For those in social housing, the problems are potentially even worse. Because governments have invested so little in social housing, while the demand for social housing has been growing, access is now very tightly targeted. Indeed, the main way governments have used to ‘reduce’ public housing waiting lists has been to make it harder to get on the list, not to provide more housing. As a consequence, only those on very low incomes generally qualify. If you are in social housing and you start to earn more, then you risk losing your home.

The strong eligibility rules are less important in a world of stable full-time jobs. If you get a new full-time job it will pay a reasonable wage and you know it will be fairly stable, so you can afford to move into other forms of housing. But in the new world of insecure work you might get a good contract and then find yourself without enough income soon after. If you lose your house in the process – forcing you into a much more expensive and less secure private rental market – then that is a huge loss. So big a loss, in fact, that many tenants might avoid initially taking work (especially if it is short-term, casual or contract). Ideally, those small ‘gigs’ would give people experience and connections to get more work. But our social housing system is not designed for the new world of work.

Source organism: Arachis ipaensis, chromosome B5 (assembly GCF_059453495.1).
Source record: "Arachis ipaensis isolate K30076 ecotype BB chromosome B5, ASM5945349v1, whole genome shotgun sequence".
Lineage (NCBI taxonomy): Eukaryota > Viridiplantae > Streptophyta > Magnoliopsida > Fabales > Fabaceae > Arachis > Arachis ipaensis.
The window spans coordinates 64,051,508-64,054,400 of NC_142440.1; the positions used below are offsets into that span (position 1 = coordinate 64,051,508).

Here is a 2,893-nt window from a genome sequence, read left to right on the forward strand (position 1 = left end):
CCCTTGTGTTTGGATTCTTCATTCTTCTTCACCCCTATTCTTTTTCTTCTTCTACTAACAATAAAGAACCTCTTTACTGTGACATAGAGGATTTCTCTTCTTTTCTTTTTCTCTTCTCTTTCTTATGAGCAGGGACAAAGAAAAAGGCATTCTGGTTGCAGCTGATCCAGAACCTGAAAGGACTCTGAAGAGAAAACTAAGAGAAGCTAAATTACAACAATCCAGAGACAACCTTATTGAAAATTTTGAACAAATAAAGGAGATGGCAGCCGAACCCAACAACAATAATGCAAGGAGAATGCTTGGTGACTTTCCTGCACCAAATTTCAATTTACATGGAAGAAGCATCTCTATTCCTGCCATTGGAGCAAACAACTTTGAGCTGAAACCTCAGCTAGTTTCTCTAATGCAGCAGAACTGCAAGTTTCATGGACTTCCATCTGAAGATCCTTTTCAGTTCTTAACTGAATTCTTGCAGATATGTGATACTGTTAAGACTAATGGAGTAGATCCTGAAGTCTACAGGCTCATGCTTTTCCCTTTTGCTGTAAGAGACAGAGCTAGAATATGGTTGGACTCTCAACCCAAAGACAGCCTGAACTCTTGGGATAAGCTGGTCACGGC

The problems of integrating ‘targeted’ social housing and insecure work are so bad that governments have been forced to try new things. One of the reasons for new models of housing for key workers is precisely this problem. The state government has been exploring other options too – it knows it is a problem – but the whole structure of housing provision is so deeply based on targeting it often ends up making things worse.

None of this is to argue that we can or should return to the pre-reform days of the 1960s. But the combination of changes in employment and housing are proving unfair and unsustainable. A gig economy of short term contracts might be feasible if people were guaranteed secure and affordable housing as a right. Strong targeting of social housing can make sense in a world of secure full time jobs. Taken together, however, insecure employment reinforces the worst aspects of our expensive and insecure housing system. For now, the fight for more secure work and a fairer housing system are bound together.